What the movie resists most obviously is taking sides, even though Bogarde is frequently seen as sinister and Fox never is. Wendy Craig’s casting makes me think of THE NANNY, which starts with the little boy as antagonist and then switches sympathies to make Bette Davis the monster, and then manages to find sympathy even for her. I like that film a lot. But THE SERVANT manages to do something much more complex, where our sympathies rarely land squarely anywhere, the natural class enemy gets more sympathy and is more comprehensible than the worm-that-turns underdog, and maybe PERSONA is a better comparison? Also, the suggestion that, when class barriers crumble, we’re all going to lose our identities and enter a delirious, hazy flux of psychological disintegration, feels more like a right-wing anxiety than one of the left, in a way.

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All of which is a confession, really, that I don’t “get” THE SERVANT the way I get other Losey or Pinter films, but I like the feeling of disorientation it produces. More on it as the day goes on.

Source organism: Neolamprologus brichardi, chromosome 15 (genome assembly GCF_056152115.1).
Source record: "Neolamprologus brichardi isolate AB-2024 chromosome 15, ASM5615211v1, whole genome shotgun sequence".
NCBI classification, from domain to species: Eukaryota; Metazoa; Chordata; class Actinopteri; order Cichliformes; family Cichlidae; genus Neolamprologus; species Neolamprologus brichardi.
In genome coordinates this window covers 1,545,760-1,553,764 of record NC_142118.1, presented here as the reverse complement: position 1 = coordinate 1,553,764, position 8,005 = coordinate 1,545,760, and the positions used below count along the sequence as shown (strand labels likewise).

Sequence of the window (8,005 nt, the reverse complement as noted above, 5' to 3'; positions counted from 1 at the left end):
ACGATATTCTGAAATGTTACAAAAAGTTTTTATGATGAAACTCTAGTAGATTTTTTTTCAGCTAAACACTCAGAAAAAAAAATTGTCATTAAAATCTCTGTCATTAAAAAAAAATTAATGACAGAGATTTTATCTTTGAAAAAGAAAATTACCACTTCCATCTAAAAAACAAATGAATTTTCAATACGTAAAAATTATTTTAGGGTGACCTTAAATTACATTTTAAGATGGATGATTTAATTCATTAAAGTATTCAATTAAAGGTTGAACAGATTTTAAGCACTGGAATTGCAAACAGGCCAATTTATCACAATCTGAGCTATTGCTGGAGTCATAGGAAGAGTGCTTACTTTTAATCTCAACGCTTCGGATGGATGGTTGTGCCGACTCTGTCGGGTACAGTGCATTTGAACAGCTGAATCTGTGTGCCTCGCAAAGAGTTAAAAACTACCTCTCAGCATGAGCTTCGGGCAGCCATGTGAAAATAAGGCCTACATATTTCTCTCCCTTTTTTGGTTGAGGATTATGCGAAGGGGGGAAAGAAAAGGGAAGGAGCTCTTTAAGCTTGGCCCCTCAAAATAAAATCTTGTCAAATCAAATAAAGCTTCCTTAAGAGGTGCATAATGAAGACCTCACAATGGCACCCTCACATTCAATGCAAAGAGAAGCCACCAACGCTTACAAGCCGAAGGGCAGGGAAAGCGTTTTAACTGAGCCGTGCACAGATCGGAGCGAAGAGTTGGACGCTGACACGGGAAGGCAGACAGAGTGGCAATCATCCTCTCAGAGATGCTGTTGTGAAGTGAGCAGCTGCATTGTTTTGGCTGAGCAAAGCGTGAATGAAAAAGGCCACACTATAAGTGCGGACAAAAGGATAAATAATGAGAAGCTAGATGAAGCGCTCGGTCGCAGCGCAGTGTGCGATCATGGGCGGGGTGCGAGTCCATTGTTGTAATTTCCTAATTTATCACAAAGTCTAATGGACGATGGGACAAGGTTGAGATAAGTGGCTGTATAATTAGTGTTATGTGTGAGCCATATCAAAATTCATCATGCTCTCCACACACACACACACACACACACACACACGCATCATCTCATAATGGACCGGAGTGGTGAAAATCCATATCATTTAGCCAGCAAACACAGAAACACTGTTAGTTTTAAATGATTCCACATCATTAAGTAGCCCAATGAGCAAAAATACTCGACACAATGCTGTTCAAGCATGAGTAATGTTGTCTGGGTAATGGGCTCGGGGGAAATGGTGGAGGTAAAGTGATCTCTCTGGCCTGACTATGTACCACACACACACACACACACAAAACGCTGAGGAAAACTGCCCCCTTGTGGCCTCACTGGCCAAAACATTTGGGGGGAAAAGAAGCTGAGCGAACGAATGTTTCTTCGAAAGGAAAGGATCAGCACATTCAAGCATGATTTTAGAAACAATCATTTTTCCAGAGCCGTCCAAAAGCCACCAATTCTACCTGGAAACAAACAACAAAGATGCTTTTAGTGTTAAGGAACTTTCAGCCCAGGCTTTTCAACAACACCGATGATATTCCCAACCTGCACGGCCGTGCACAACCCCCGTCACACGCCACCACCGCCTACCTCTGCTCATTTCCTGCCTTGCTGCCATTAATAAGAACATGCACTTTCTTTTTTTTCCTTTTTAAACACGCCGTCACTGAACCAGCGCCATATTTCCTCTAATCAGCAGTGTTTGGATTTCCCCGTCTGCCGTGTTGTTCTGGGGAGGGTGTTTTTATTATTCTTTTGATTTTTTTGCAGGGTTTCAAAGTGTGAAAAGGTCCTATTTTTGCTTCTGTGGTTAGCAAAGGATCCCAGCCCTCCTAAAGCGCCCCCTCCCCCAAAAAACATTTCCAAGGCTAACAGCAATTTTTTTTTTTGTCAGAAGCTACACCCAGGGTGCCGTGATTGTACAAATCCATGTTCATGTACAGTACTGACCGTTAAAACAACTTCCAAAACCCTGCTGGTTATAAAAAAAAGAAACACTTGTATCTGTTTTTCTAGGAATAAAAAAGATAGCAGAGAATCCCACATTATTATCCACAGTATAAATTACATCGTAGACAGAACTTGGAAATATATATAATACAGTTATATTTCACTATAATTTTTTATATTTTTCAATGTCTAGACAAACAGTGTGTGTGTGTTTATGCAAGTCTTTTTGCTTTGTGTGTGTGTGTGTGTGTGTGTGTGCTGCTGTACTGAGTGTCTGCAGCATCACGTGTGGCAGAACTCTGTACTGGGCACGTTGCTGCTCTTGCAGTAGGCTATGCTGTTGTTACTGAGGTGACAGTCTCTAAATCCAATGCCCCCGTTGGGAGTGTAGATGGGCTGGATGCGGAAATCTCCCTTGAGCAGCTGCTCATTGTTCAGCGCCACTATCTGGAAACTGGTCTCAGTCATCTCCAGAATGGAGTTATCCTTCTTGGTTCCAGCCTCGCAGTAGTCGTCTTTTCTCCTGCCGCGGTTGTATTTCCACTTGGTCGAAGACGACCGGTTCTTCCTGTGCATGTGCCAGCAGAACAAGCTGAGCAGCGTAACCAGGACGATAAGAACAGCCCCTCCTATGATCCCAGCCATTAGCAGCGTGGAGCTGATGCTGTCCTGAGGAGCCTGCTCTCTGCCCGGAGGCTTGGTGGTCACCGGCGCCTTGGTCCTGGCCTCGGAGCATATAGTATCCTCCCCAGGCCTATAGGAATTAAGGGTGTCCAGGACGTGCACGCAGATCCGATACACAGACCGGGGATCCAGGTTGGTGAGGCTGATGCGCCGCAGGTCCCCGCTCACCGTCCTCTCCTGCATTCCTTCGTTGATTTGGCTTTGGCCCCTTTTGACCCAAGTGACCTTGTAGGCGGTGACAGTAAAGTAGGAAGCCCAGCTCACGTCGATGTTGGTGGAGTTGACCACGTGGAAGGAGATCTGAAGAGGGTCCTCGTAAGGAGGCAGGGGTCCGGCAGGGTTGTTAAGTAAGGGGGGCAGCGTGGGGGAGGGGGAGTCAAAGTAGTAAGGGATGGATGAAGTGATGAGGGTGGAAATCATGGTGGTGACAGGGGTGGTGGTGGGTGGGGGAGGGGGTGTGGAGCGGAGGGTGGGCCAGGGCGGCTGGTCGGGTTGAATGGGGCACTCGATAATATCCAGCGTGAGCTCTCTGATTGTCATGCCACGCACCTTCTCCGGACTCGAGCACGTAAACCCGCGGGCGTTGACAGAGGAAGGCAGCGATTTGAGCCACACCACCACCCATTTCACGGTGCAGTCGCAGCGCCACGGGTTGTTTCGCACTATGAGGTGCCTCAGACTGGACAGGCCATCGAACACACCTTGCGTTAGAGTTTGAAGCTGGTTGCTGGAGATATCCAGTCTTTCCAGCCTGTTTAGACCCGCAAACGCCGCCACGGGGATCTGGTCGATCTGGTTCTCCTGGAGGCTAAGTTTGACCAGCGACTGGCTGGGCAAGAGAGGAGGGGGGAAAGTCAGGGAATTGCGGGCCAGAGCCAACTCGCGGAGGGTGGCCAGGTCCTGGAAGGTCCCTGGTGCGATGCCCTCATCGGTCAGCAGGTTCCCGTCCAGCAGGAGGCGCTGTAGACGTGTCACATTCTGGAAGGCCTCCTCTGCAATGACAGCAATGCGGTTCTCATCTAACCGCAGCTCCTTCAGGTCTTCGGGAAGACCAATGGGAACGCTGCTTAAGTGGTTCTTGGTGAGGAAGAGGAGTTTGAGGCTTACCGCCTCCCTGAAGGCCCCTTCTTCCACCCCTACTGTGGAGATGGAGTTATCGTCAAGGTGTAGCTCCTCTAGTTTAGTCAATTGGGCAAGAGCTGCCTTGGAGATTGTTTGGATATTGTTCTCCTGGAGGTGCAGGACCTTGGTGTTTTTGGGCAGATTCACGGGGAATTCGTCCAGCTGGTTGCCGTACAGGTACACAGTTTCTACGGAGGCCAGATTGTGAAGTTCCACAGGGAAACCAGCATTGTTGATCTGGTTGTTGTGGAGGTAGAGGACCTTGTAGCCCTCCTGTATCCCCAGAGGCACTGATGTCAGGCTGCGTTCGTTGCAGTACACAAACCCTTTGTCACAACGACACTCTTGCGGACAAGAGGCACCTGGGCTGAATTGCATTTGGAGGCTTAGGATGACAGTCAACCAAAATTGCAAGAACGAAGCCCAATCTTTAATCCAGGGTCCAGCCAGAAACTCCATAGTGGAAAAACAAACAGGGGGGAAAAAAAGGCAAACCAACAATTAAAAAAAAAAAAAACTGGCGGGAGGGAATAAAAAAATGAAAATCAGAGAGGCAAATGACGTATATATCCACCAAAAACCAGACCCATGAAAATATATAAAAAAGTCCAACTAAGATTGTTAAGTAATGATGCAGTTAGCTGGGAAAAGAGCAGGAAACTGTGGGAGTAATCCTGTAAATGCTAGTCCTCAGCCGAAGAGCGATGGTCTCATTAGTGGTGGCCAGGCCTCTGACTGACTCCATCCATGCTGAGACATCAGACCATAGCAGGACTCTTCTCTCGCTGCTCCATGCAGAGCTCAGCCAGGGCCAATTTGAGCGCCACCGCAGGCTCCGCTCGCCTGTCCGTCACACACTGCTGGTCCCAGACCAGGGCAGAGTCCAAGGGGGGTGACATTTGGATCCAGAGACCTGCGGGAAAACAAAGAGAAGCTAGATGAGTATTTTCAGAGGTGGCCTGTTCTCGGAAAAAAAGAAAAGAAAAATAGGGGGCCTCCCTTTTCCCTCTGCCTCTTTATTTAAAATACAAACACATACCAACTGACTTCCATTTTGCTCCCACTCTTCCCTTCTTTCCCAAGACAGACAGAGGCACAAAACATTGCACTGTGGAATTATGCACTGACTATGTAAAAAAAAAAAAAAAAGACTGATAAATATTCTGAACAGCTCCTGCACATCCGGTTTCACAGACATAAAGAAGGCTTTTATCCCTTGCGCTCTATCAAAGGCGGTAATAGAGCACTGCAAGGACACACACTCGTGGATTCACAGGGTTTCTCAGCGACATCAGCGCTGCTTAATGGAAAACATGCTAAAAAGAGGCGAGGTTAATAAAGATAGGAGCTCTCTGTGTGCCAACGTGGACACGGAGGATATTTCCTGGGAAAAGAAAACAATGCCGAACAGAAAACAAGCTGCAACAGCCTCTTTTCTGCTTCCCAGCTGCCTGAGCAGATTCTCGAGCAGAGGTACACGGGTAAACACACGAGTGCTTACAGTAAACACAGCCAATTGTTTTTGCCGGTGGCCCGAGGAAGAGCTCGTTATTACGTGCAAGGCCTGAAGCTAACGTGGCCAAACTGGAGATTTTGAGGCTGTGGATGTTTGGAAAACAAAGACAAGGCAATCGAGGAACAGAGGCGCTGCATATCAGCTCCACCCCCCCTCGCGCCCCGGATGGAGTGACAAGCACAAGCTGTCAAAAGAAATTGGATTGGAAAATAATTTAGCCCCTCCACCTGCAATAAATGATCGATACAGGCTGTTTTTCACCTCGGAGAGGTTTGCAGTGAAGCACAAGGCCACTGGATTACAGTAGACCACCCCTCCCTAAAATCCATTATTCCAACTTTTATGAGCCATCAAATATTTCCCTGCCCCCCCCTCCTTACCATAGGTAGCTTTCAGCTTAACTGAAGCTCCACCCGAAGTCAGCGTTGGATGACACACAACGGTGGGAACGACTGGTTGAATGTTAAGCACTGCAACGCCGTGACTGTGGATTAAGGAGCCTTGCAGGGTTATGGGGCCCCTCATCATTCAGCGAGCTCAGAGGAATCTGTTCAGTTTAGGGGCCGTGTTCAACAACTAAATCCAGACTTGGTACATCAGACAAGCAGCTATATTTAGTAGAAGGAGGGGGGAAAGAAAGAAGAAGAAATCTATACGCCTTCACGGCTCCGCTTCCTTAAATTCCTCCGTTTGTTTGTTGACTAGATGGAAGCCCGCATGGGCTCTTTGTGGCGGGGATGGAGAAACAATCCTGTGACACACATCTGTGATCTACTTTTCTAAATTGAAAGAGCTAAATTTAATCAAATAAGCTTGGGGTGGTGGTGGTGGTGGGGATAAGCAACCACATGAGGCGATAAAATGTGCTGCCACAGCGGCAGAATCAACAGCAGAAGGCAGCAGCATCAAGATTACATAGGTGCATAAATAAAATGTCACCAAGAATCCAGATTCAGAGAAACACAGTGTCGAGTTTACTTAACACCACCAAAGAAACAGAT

Unbandaged

Posted in FILM, MUSIC with tags , , , , , , , , , , , , , , , on December 3, 2012 by dcairns

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The director had hiccups. A really bad case — they lasted days. It was a real problem because he might hiccup at any point, during a take, and ruin the sound. It became a running joke — the production hiccups.

Then one day he didn’t come in to the studio. He was dead. Apparently hiccups can be a sign of an approaching heart attack. Who knew?

With Seth Holt out of the picture, the picture was finished by the talentless Michael Carreras, the man who destroyed Hammer films with his terrible ideas and equally terrible ambitions to write, direct, produce, none of which he had the slightest knowledge of or capacity for. But BLOOD FROM THE MUMMY’S TOMB is still a pretty interesting show.